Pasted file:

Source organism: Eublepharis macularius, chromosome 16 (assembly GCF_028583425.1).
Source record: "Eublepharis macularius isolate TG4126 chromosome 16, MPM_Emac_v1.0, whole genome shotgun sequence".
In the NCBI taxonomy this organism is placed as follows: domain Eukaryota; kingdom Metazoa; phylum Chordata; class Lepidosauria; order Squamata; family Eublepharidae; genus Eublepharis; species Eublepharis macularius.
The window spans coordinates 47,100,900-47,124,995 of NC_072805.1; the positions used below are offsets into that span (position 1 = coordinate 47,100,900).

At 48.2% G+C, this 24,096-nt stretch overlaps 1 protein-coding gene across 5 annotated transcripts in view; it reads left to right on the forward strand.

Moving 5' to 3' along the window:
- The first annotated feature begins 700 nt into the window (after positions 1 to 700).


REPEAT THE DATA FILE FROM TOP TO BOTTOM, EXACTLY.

Source organism: Eublepharis macularius, chromosome 16 (assembly GCF_028583425.1).
Source record: "Eublepharis macularius isolate TG4126 chromosome 16, MPM_Emac_v1.0, whole genome shotgun sequence".
In the NCBI taxonomy this organism is placed as follows: domain Eukaryota; kingdom Metazoa; phylum Chordata; class Lepidosauria; order Squamata; family Eublepharidae; genus Eublepharis; species Eublepharis macularius.
The window spans coordinates 47,100,900-47,124,995 of NC_072805.1; the positions used below are offsets into that span (position 1 = coordinate 47,100,900).

At 48.2% G+C, this 24,096-nt stretch overlaps 1 protein-coding gene across 5 annotated transcripts in view; it reads left to right on the forward strand.

Moving 5' to 3' along the window:
- The first annotated feature begins 700 nt into the window (after positions 1 to 700).